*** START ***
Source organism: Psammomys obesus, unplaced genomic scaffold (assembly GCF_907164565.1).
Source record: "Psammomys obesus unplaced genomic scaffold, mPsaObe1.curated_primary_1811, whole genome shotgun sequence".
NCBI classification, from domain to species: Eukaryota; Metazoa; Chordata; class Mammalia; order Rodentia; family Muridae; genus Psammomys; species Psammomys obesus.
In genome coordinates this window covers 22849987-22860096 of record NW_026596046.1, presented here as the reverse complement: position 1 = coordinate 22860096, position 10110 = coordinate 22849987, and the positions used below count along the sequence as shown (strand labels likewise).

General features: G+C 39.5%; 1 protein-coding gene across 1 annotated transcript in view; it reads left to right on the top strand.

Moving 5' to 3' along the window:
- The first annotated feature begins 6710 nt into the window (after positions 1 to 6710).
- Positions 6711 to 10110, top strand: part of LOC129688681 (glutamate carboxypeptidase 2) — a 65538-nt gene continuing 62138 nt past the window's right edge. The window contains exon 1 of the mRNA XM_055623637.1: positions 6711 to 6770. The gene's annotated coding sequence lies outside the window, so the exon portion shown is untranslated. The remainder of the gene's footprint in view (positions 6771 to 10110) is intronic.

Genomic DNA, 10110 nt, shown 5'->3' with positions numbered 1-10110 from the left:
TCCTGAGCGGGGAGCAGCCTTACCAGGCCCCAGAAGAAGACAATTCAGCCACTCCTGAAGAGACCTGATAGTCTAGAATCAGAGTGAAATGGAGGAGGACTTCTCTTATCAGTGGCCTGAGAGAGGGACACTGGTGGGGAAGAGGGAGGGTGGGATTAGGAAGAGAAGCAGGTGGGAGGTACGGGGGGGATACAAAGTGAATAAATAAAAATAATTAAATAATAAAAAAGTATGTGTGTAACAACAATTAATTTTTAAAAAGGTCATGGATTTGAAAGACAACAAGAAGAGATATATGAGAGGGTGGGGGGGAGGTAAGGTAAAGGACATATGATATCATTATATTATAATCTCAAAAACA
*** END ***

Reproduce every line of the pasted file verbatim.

Source organism: Psammomys obesus, unplaced genomic scaffold (assembly GCF_907164565.1).
Source record: "Psammomys obesus unplaced genomic scaffold, mPsaObe1.curated_primary_1811, whole genome shotgun sequence".
NCBI classification, from domain to species: Eukaryota; Metazoa; Chordata; class Mammalia; order Rodentia; family Muridae; genus Psammomys; species Psammomys obesus.
In genome coordinates this window covers 22849987-22860096 of record NW_026596046.1, presented here as the reverse complement: position 1 = coordinate 22860096, position 10110 = coordinate 22849987, and the positions used below count along the sequence as shown (strand labels likewise).

General features: G+C 39.5%; 1 protein-coding gene across 1 annotated transcript in view; it reads left to right on the top strand.

Moving 5' to 3' along the window:
- The first annotated feature begins 6710 nt into the window (after positions 1 to 6710).
- Positions 6711 to 10110, top strand: part of LOC129688681 (glutamate carboxypeptidase 2) — a 65538-nt gene continuing 62138 nt past the window's right edge. The window contains exon 1 of the mRNA XM_055623637.1: positions 6711 to 6770. The gene's annotated coding sequence lies outside the window, so the exon portion shown is untranslated. The remainder of the gene's footprint in view (positions 6771 to 10110) is intronic.

Genomic DNA, 10110 nt, shown 5'->3' with positions numbered 1-10110 from the left:
TCCTGAGCGGGGAGCAGCCTTACCAGGCCCCAGAAGAAGACAATTCAGCCACTCCTGAAGAGACCTGATAGTCTAGAATCAGAGTGAAATGGAGGAGGACTTCTCTTATCAGTGGCCTGAGAGAGGGACACTGGTGGGGAAGAGGGAGGGTGGGATTAGGAAGAGAAGCAGGTGGGAGGTACGGGGGGGATACAAAGTGAATAAATAAAAATAATTAAATAATAAAAAAGTATGTGTGTAACAACAATTAATTTTTAAAAAGGTCATGGATTTGAAAGACAACAAGAAGAGATATATGAGAGGGTGGGGGGGAGGTAAGGTAAAGGACATATGATATCATTATATTATAATCTCAAAAACA